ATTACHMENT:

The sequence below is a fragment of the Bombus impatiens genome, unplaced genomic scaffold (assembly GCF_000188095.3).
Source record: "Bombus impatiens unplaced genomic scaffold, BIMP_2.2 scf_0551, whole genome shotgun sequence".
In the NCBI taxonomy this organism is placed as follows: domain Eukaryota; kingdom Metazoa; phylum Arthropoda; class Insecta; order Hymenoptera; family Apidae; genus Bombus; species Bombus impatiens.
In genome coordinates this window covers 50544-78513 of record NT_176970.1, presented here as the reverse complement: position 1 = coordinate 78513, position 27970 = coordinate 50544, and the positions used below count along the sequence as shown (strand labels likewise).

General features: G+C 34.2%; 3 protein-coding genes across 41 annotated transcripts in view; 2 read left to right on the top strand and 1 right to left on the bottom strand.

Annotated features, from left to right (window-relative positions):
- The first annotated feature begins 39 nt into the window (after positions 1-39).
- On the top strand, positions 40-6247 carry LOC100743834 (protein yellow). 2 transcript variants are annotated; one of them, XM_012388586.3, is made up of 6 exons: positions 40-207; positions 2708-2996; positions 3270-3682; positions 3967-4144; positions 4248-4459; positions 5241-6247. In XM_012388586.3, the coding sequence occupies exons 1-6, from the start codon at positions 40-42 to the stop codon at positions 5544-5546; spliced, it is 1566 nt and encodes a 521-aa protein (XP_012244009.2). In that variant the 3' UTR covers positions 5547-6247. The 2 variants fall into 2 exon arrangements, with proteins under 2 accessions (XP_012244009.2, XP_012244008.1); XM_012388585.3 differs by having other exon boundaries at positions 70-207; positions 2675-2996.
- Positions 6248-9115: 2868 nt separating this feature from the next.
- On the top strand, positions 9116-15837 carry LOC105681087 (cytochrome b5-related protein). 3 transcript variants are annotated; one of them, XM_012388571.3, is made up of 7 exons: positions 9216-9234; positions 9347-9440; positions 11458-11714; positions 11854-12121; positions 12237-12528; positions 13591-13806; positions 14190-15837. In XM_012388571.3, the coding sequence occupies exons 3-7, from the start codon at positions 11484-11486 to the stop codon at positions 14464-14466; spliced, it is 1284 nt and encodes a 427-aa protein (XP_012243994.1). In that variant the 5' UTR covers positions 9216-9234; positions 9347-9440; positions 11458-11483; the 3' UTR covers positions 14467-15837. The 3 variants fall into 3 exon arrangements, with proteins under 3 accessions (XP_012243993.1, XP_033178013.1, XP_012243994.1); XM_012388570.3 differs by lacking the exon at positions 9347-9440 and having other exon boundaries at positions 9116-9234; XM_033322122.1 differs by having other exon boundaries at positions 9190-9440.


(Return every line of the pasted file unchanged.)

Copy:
The sequence below is a fragment of the Bombus impatiens genome, unplaced genomic scaffold (assembly GCF_000188095.3).
Source record: "Bombus impatiens unplaced genomic scaffold, BIMP_2.2 scf_0551, whole genome shotgun sequence".
In the NCBI taxonomy this organism is placed as follows: domain Eukaryota; kingdom Metazoa; phylum Arthropoda; class Insecta; order Hymenoptera; family Apidae; genus Bombus; species Bombus impatiens.
In genome coordinates this window covers 50544-78513 of record NT_176970.1, presented here as the reverse complement: position 1 = coordinate 78513, position 27970 = coordinate 50544, and the positions used below count along the sequence as shown (strand labels likewise).

General features: G+C 34.2%; 3 protein-coding genes across 41 annotated transcripts in view; 2 read left to right on the top strand and 1 right to left on the bottom strand.

Annotated features, from left to right (window-relative positions):
- The first annotated feature begins 39 nt into the window (after positions 1-39).
- On the top strand, positions 40-6247 carry LOC100743834 (protein yellow). 2 transcript variants are annotated; one of them, XM_012388586.3, is made up of 6 exons: positions 40-207; positions 2708-2996; positions 3270-3682; positions 3967-4144; positions 4248-4459; positions 5241-6247. In XM_012388586.3, the coding sequence occupies exons 1-6, from the start codon at positions 40-42 to the stop codon at positions 5544-5546; spliced, it is 1566 nt and encodes a 521-aa protein (XP_012244009.2). In that variant the 3' UTR covers positions 5547-6247. The 2 variants fall into 2 exon arrangements, with proteins under 2 accessions (XP_012244009.2, XP_012244008.1); XM_012388585.3 differs by having other exon boundaries at positions 70-207; positions 2675-2996.
- Positions 6248-9115: 2868 nt separating this feature from the next.
- On the top strand, positions 9116-15837 carry LOC105681087 (cytochrome b5-related protein). 3 transcript variants are annotated; one of them, XM_012388571.3, is made up of 7 exons: positions 9216-9234; positions 9347-9440; positions 11458-11714; positions 11854-12121; positions 12237-12528; positions 13591-13806; positions 14190-15837. In XM_012388571.3, the coding sequence occupies exons 3-7, from the start codon at positions 11484-11486 to the stop codon at positions 14464-14466; spliced, it is 1284 nt and encodes a 427-aa protein (XP_012243994.1). In that variant the 5' UTR covers positions 9216-9234; positions 9347-9440; positions 11458-11483; the 3' UTR covers positions 14467-15837. The 3 variants fall into 3 exon arrangements, with proteins under 3 accessions (XP_012243993.1, XP_033178013.1, XP_012243994.1); XM_012388570.3 differs by lacking the exon at positions 9347-9440 and having other exon boundaries at positions 9116-9234; XM_033322122.1 differs by having other exon boundaries at positions 9190-9440.